Access to Information on Family Planning (FP) Methods Among Married Women of Reproductive Age in Ilala District, Dar es Salaam Tanzania

  • Faraja Ndumbaro Information Studies Programme, College of Social Science, University of Dar es Salaam
  • Lucy M Ochieng Institute of Finance Management, Dar es Salaam, Tanzania
Keywords: Reproductive health; contraceptive information, contraceptive methods, family planning, Ilala, Tanzania

Abstract

The paper reports the results of the study on access to information on family planning (FP) methods among urban married women of Ilala district, Dar es Salaam. In particular, the study assessed patterns to which married women access information on FP methods and challenges they face in the process. In total 119 married women attending maternal clinics at Buguruni, Amana, Mnazimmoja and Muhimbili hospitals were conveniently selected. Besides, 8 maternal health service providers were purposively selected from the four hospitals. Qualitative data were collected using key informant interviews while quantitative data were collected through face to face questionnaire. Notably, maternal health service providers, friends, neighbours and relatives were the main sources of contraceptive information among married women. Women’s employment status, spouse’s disapproval, formats and language of information contents are the main factors determining access to information on contraceptive methods. Results further show that women’s levels of education correspond with their perceptions on challenges in accessing contraceptive information. It is concluded that maternal health clinics are not the only hubs for accessing information on contraception but also platforms in which knowledge is created and shared among women and between women and health service providers. The study recommends partners’ involvement in clinics and repackaging information as mechanisms to increase access to and eventually effective utilization of information on family planning among married women.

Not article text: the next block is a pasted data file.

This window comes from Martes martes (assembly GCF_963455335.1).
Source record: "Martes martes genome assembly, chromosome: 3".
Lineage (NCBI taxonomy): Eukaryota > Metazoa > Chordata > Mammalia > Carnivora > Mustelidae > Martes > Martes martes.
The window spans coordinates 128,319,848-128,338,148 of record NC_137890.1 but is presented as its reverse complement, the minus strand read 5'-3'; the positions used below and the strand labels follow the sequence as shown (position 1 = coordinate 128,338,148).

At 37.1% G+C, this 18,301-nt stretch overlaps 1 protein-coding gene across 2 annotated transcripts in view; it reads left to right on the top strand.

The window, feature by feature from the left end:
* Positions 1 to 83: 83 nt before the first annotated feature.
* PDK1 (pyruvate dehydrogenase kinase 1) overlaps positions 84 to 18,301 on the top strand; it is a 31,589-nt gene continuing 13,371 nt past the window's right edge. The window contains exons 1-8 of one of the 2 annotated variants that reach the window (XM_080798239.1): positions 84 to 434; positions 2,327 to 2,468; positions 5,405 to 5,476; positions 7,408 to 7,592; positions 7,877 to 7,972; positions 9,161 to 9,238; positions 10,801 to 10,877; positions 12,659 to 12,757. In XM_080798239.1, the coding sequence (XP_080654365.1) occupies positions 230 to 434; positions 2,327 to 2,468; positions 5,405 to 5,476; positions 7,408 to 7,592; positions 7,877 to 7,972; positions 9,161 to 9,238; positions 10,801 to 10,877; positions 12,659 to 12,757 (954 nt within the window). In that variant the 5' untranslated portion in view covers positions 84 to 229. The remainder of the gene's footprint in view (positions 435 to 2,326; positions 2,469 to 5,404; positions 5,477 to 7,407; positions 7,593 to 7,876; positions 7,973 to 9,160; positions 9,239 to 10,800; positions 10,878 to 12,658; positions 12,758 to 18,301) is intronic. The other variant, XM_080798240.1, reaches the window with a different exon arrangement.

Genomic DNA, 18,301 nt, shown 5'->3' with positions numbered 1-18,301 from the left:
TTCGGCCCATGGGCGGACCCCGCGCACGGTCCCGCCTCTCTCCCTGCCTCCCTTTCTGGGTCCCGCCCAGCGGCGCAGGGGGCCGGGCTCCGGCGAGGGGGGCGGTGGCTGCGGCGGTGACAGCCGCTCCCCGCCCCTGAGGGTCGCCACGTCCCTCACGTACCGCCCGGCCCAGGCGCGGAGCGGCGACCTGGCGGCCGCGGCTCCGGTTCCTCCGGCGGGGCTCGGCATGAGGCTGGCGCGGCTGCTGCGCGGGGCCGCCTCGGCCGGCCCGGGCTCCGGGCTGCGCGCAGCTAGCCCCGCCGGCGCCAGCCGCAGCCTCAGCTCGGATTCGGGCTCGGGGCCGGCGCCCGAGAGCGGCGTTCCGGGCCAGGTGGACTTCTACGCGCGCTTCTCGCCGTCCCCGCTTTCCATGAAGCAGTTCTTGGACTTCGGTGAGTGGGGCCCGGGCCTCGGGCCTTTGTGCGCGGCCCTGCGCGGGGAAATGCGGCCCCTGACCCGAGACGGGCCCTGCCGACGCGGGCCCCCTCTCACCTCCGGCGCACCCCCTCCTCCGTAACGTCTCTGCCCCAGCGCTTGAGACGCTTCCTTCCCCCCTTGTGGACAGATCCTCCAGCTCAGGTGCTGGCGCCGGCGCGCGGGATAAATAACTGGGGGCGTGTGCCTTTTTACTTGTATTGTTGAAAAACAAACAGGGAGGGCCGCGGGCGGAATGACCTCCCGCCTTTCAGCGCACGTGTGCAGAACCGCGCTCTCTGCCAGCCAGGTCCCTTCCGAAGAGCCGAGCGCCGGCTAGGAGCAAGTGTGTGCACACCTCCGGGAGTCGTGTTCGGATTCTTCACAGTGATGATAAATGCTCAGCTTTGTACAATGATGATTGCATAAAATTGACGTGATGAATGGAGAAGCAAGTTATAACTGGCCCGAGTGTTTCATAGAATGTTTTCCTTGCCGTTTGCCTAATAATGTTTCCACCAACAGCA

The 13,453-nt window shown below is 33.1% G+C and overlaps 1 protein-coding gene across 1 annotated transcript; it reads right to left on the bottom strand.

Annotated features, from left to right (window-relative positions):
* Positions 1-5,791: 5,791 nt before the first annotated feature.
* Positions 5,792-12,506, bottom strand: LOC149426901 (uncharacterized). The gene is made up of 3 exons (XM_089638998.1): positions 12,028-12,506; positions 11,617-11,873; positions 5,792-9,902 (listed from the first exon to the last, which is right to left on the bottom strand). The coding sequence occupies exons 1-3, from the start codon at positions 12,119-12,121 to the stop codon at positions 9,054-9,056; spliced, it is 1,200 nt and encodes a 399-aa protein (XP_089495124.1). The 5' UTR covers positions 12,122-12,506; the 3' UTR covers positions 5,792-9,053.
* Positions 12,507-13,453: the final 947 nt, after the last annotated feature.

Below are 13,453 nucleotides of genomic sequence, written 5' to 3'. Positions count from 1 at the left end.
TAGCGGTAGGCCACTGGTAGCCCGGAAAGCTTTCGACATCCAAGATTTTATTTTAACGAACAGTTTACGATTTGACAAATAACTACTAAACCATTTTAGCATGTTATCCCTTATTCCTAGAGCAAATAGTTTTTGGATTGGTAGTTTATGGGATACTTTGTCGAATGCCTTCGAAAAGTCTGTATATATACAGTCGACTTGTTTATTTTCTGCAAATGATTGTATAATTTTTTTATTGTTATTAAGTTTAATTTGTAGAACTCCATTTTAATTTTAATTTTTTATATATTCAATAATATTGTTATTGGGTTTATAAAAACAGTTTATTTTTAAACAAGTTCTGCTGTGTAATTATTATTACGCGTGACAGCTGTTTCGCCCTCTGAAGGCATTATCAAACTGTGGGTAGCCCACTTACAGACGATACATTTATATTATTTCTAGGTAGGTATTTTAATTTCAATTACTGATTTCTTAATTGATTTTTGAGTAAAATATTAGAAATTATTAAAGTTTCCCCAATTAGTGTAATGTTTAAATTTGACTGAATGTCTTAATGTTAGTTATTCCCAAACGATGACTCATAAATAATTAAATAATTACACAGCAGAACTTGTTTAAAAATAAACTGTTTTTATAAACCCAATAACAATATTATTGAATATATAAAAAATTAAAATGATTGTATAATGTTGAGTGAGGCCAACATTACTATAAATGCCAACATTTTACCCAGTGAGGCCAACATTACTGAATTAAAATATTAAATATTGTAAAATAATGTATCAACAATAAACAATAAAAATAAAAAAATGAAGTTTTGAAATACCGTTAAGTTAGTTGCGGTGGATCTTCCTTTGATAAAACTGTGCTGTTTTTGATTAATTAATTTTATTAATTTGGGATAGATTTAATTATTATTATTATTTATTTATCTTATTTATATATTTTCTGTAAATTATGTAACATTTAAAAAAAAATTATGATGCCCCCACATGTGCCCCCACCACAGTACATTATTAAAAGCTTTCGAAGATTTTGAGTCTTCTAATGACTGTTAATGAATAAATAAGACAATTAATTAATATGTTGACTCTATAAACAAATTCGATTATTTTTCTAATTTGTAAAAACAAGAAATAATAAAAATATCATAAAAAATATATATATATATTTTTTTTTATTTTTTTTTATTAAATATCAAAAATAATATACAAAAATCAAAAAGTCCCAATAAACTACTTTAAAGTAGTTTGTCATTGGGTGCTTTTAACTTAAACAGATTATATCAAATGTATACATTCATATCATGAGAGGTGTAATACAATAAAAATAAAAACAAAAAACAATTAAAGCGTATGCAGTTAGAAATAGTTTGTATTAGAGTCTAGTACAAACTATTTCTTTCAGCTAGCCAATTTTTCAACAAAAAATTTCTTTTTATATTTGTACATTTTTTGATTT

Published
2021-10-09
Section
Articles

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eISSN: 0856-1818